Does J.C. Penney's CEO Deserve This Big Raise?

J.C. Penney CEO Myron Ullman is getting a big raise, but this does not mean the company is necessarily on a sustainable path to recovery.

Mar 27, 2014 at 2:47PM


Myron E. -- Mike -- Ullman. Source: J.C. Penney

According to recent regulatory filings, J.C. Penney (NYSE:JCP) CEO Myron Ullman will receive a big increase in compensation this year. Ullman will make $1.5 million in salary during 2014; he will also be eligible for $5.5 million in stock awards and a $3 million bonus, for a total potential compensation of $10 million during the year. 

This is a considerable increase versus the $2.4 million he made in fiscal 2013, which included $810,606 in salary and an extra $1.6 million in other compensation, such as the personal use of corporate aircraft. Is this raise deserved? Does it mean J.C. Penney is on the road to recovery?

Reasons for hope
Shares in the long-suffering department store chain have risen by more than 55% over the last month. The stock is notably volatile, and market reactions are usually exaggerated in the short term; nevertheless, this explosive rise clearly indicates that investors see improved prospects for the company.

On Feb., 26 J.C. Penney announced earnings for the quarter and full-year ended on Feb. 1, and the market received the report with considerable optimism.

Excluding the 53rd week in 2012, total year-over-year sales during the quarter increased by 1.6% to $3.78 billion. Comparable-store sales grew by 2% versus depressed levels in the same period of the prior year; online sales increased by a big 26.3%, but still represented a modest $381 million during the period.

Gross margin came in at 28.4%, an increase of 460 basis points versus 23.8% in the year-ago quarter. However, this is still materially lower than the gross profit margin reported by other companies in the industry.

Even in a challenging period for the company, Dillard´s (NYSE:D) reported a higher gross margin of 32.8% in its retail operations during the quarter. Kohl´s (NYSE:KSS) reported a gross margin of 34% in the last quarter, while Macy´s (NYSE:M) significantly outperformed the competition with a gross margin of 40.6% during the quarter ended on Feb. 1.  

J.C. Penney is still losing money on an operating level, but the company generated positive free cash flow of $246 million during the quarter, and it ended the year with more than $2 billion in available excess liquidity.

Importantly, forward guidance was quite optimistic: Management expects comparable-store sales to increase between 3% and 5% during the first quarter of fiscal 2014 and by mid-single digits during the full fiscal year. In addition, the company is forecasting gross margin to "improve significantly" versus 2013, both in the next quarter and through the full year.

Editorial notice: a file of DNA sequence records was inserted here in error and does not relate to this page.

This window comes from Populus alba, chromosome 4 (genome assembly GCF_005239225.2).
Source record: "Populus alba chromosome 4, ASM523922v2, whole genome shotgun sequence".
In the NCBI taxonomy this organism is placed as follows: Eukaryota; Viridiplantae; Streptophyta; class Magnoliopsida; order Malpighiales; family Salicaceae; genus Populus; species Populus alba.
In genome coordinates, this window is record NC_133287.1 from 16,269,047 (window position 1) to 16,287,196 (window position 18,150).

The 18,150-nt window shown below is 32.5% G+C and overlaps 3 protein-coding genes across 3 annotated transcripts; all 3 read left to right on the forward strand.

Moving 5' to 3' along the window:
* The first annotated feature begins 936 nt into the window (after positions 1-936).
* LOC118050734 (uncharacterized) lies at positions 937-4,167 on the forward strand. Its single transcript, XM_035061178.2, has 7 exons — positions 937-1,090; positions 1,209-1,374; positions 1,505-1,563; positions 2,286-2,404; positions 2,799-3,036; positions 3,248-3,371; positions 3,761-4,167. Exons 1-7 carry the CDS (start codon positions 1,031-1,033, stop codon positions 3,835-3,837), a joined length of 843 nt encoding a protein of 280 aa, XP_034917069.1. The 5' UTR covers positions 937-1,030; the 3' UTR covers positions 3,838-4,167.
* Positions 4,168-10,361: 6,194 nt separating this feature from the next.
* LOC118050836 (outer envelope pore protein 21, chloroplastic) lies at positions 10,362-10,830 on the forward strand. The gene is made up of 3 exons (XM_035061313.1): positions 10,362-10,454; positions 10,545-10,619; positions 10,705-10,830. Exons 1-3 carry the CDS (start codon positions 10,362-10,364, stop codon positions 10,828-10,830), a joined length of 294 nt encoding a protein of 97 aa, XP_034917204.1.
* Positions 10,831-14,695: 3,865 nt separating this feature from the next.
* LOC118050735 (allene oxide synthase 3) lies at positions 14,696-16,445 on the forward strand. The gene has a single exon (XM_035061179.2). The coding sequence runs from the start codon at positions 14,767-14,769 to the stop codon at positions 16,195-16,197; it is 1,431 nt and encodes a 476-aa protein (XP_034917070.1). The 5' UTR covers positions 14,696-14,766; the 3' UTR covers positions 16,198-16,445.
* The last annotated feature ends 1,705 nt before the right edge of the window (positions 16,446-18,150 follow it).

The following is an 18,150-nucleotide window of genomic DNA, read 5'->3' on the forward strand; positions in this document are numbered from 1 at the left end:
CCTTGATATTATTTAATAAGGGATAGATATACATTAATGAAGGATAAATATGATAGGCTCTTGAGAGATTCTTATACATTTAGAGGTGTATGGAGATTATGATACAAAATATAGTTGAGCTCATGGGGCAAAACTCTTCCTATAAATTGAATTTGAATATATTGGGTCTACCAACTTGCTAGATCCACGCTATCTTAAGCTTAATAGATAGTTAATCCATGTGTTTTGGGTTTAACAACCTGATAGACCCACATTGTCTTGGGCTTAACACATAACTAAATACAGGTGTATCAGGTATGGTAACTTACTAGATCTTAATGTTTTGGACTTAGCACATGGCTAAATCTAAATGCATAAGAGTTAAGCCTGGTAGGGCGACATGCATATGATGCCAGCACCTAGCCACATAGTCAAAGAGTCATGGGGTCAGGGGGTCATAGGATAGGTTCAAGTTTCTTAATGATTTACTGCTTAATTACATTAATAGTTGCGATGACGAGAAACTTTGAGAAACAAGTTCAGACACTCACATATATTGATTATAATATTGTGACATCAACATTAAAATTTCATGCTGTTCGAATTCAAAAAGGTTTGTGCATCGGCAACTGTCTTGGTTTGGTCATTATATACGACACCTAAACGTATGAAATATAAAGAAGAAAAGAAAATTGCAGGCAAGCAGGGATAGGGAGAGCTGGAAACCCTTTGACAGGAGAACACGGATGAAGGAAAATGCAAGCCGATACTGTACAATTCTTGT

Reasons for concern
J.C. Penny in November announced a 10.1% boost in comparable-store sales during the month. The 2% overall increase for the November to January quarter suggests considerable declines in comparable-store sales during December and January.

For this reason, it's hard to tell yet whether sales are really stabilizing, or if J.C. Penney delivered a short-term bounce in November via unsustainably aggressive promotions.

The company will need to increase profit margin in order to recover profitability and turn the business around. This will be no easy task in the savagely competitive environment affecting retailers in general and department stores in particular over the last several quarters.

Management's guidance for a middle single-digit increase in comparable-store sales during the coming year, in combination with a significant improvement in margins, may be too optimistic considering industry conditions.

Industry outperformer Macy´s reported an increase of 2.3% in comparable-store sales, including departments licensed to third parties, during the last quarter. Dillard´s delivered a similar increase of 2% in comparable-store revenue, while Kohl´s suffered a decline of 2% during the period.

J. C. Penney´s guidance for the coming year would mean a considerable improvement versus the declining sales and margins the company reported over the last several years. However, this guidance seems to imply that J.C. Penney can outgrow the competition while improving margins via a combination of lower costs and stronger prices, certainly a huge challenge for manangement.

Bottom line
Ullman has not proven a consistent turnaround in sales at this stage, the improvement reported in the fourth quarter of fiscal 2013 seems to be mostly based on a strong performance during November alone. Even if J.C. Penney can stabilize sales, the company will need to improve margins in order to recover financial stability. Forward guidance sounds quite confident, but it may turn out to be excessively optimistic considering the aggressively competitive environment in the retail industry.

J.C. Penney still has a long way to go before we can say the company is definitively on the path to a sustainable turnaround.

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Andrés Cardenal has no position in any stocks mentioned. The Motley Fool recommends Dominion Resources. Try any of our Foolish newsletter services free for 30 days. We Fools may not all hold the same opinions, but we all believe that considering a diverse range of insights makes us better investors. The Motley Fool has a disclosure policy.

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